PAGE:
Norwich City boss Lambert - Far too early to get excited

Paul Lambert refused to get carried away – and urged everyone else to follow suit – as his high-flying Canaries turned on the style in the west country.

The City boss insisted that the time to be savouring success was a long way off and claimed the media were guilty of over-cooking the Norwich City egg.

'Nobody should get carried away,' he said after the comprehensive 3-0 win at Ashton Gate. 'We have done really fine and to come here and play the way we did I thought we were brilliant.'

Two goals from Simeon Jackson sandwiched a Wes Hoolahan penalty which had made it 2-0 at half-time, with the Canaries in control of the game. Victory leaves them in third place in the Championship table going into the two-week break for international commitments – but Lambert says the heady heights of today mean little in the long run.

The media, he said, were perpetuating the opposite theory, a steam-roller effect perhaps – and while there was possibly a hint of tongue-in-cheek, there was little doubt there was a message behind the comments.

'It's you lads, you created it, you give them the food to feast on,' he said, referring to the 'monster' that he believes can be created by the combination of a winning team and attendant hype. 'I've have been in the game long enough to know that there's miles to go. We have done fine – as I said, everybody gets carried away, but I'm going to blame you.

'Building it up if we were 44 games gone and we were sitting where we are, then I might think you're talking sense, but at the minute I will just wait.'

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It's a message he says his players adhere to.

'They don't get carried away, they don't tell you much in the press about what goes on and so they shouldn't because there's a long, long way to go,' he said.

The fact remains that the enforced break begins with victory fresh in the mind, although Lambert played down the consequences.

'What was going to happen today was going to happen and whether we went away getting beat it was never going to be blighted by a defeat,' he said. 'We have done really fine to get ourselves a decent start in the table. It was never going to be one that we were going to go away for the break and lose sleep over.'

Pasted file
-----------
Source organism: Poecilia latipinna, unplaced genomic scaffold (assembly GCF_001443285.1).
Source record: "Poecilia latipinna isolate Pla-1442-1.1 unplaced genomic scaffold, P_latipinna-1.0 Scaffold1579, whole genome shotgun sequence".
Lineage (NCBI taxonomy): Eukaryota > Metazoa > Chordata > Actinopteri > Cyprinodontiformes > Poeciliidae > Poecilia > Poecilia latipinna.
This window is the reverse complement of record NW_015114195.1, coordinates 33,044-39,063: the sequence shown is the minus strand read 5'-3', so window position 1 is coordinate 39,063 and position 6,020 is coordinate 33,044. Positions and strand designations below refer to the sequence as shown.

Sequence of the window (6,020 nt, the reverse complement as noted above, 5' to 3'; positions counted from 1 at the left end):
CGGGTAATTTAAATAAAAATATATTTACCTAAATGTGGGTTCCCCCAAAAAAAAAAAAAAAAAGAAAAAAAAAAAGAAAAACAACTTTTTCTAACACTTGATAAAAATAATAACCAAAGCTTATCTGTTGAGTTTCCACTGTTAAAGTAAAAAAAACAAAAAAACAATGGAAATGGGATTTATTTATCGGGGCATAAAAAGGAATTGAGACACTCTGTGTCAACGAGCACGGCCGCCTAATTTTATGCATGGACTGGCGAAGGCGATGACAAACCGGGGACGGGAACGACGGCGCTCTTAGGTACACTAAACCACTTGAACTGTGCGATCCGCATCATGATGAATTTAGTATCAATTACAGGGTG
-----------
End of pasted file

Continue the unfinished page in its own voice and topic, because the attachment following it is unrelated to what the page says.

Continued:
The afternoon didn't start too well for Lambert, who lost left-back Adam Drury to a hamstring injury in the warm-up – with referee Fred Graham and, presumably, Bristol City boss Keith Millen offering no objections to a common sense approach of drafting in Steve Smith and promoting the extra travelling man, Luke Daley, to the subs' bench.

It was Smith's first start since his summer move from Rangers, with ankle ligament damage sustained in pre-season keeping him out of action until his nine-minute debut against Leicester last week.

'We spoke to the referee and obviously common sense prevails anyway,' said Lambert 'If it happened to a Bristol City lad I'd never have any problems with it, it's just part and parcel of the game.

'It was just about another 10 minutes or so before the game – it was either that or risk him and he's out for weeks on end and he has got two weeks to recover and I thought Steve Smith came in and I thought was brilliant.

'He has a little bit of a knock, but he's okay – he's just really, really tired, which you expect. But I thought he was excellent.'

City weathered a mini storm, but after Jackson put them ahead on 23 minutes, it was only a matter of guessing the finals scoreline: the result was rarely in doubt.

'We were under pressure for the first 10 or 15 minutes of the game and you get a foothold in the game and then we started,' said Lambert.

'But it's a hard place to come. Regardless of where they are in the league, it was always going to be a tough game. The crowd are vibrant there's no doubt, but we deserved to win. I just always think we have to try and get on the front foot – I don't think we've drawn too many games since we've been here and sometimes it works and sometimes it doesn't, but I thought the way we played it could have been a bit more.'

Jackson was again preferred to Chris Martin alongside Grant Holt - and took his chance with both hands with a pair of quality goals against England keeper David James.

'His first goal I thought was top class,' said Lambert. 'His second one, which was a difficult one to come into but still a lot of work to do and a terrific finish, but he's been excellent. He's not played much football and he has had to wait patiently – it's a squad game. Him and Grant gave them problems the whole game and Simeon does what he is good at, getting on the end of things and being quick.

'One thing about Simeon Jackson is he is a brilliant pro, and he has never once let his head go down when he's not been in the side.'

Jackson's first was all his own work, but the second owed a lot to goalkeeper John Ruddy, who saw the striker in space and found him with a monster kick.

'It was brilliant, it was well spotted,' Lambert said. 'A lot of work for Simeon still to do, but Ruddy was excellent ,I thought, as were the back four. I thought they were brilliant.'